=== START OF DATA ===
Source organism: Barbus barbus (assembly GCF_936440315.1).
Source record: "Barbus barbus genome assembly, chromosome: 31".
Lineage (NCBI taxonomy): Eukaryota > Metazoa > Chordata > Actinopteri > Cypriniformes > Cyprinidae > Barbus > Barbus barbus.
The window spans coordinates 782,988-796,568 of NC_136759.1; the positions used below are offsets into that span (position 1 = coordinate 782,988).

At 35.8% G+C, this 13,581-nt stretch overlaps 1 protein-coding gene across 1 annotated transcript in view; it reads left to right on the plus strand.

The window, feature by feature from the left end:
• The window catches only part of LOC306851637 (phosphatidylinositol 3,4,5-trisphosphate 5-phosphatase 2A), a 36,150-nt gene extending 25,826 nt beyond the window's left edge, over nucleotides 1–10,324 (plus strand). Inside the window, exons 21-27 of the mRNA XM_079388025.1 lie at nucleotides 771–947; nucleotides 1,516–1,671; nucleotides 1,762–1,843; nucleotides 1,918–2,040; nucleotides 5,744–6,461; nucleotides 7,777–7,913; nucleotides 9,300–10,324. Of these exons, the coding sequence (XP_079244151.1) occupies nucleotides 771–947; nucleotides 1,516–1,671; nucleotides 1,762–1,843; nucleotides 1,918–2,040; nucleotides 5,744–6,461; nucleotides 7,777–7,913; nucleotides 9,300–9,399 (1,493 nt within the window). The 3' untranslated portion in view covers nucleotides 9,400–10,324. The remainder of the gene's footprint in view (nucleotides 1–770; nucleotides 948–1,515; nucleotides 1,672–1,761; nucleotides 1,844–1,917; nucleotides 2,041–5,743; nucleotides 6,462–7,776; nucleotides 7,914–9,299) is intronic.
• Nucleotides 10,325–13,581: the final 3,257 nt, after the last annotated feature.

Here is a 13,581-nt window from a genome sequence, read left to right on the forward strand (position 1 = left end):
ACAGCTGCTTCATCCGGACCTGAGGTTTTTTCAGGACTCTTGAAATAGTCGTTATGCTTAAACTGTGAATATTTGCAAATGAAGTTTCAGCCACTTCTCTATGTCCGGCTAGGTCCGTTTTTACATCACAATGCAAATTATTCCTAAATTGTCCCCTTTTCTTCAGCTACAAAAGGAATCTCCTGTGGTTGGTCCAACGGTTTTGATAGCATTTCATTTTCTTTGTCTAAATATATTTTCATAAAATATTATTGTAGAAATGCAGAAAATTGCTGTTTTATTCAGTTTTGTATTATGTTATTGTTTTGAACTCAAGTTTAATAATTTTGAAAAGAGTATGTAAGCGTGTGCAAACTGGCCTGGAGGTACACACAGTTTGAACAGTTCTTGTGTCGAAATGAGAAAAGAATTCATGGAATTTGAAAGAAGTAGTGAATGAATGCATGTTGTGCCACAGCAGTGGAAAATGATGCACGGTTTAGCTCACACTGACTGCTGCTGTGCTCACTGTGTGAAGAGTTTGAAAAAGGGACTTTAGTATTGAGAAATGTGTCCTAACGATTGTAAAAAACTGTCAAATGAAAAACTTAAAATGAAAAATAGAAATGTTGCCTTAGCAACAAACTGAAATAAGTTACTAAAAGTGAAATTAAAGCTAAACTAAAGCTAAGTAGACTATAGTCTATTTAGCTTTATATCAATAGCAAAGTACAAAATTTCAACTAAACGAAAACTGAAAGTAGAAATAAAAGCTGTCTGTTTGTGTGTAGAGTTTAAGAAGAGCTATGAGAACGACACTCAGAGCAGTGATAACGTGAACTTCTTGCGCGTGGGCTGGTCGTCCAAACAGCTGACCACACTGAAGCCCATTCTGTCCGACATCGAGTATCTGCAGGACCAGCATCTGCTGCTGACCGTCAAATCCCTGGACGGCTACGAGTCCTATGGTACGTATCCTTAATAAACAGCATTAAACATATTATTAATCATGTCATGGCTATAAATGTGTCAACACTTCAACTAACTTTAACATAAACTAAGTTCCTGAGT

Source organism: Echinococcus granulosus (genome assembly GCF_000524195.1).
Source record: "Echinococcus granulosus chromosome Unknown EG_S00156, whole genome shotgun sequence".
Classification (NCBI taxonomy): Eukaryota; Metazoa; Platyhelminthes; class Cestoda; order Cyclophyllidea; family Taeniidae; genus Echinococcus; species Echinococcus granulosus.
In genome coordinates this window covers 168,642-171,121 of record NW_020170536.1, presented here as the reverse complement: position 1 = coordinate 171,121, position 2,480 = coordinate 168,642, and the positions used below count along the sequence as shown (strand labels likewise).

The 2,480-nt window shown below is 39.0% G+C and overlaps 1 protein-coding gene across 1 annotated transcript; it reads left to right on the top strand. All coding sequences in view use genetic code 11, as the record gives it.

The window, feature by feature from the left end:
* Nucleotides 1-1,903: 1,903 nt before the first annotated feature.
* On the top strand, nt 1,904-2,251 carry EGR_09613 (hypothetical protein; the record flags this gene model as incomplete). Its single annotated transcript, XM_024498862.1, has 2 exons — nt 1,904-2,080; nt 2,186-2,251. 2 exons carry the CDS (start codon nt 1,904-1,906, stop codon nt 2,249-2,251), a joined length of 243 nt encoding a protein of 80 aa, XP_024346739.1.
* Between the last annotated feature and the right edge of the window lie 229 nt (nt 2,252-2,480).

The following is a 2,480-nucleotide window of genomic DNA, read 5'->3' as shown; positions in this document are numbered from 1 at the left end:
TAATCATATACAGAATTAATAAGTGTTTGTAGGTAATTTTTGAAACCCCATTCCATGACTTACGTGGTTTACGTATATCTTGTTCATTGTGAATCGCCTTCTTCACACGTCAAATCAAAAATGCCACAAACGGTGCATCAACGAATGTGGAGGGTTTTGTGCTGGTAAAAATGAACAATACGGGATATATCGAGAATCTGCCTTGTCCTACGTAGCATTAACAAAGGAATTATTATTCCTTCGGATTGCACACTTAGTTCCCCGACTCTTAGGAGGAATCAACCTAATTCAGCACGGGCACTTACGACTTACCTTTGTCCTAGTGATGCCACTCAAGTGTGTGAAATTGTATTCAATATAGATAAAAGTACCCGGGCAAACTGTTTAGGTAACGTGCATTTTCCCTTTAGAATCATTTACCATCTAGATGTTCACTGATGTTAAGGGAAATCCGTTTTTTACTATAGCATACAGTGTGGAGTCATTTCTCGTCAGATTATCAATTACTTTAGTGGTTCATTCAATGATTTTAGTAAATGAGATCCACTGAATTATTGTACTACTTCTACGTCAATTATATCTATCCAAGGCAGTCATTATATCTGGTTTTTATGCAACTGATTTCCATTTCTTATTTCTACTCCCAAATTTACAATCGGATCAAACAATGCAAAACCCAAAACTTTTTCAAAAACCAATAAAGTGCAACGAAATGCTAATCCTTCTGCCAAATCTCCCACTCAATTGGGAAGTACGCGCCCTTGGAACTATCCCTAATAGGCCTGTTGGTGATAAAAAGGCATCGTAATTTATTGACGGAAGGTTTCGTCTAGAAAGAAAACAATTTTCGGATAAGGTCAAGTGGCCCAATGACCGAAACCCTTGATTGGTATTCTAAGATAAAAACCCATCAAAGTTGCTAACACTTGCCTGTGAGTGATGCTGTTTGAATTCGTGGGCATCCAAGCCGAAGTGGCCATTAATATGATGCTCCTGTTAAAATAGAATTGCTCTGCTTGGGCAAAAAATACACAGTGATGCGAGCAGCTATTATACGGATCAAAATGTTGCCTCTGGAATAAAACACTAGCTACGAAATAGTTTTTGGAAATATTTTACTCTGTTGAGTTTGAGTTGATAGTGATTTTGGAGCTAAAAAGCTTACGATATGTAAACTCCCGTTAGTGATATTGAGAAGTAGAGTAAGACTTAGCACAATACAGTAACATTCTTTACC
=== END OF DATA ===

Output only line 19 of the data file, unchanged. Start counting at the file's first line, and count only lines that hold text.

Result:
* Between the last annotated feature and the right edge of the window lie 229 nt (nt 2,252-2,480).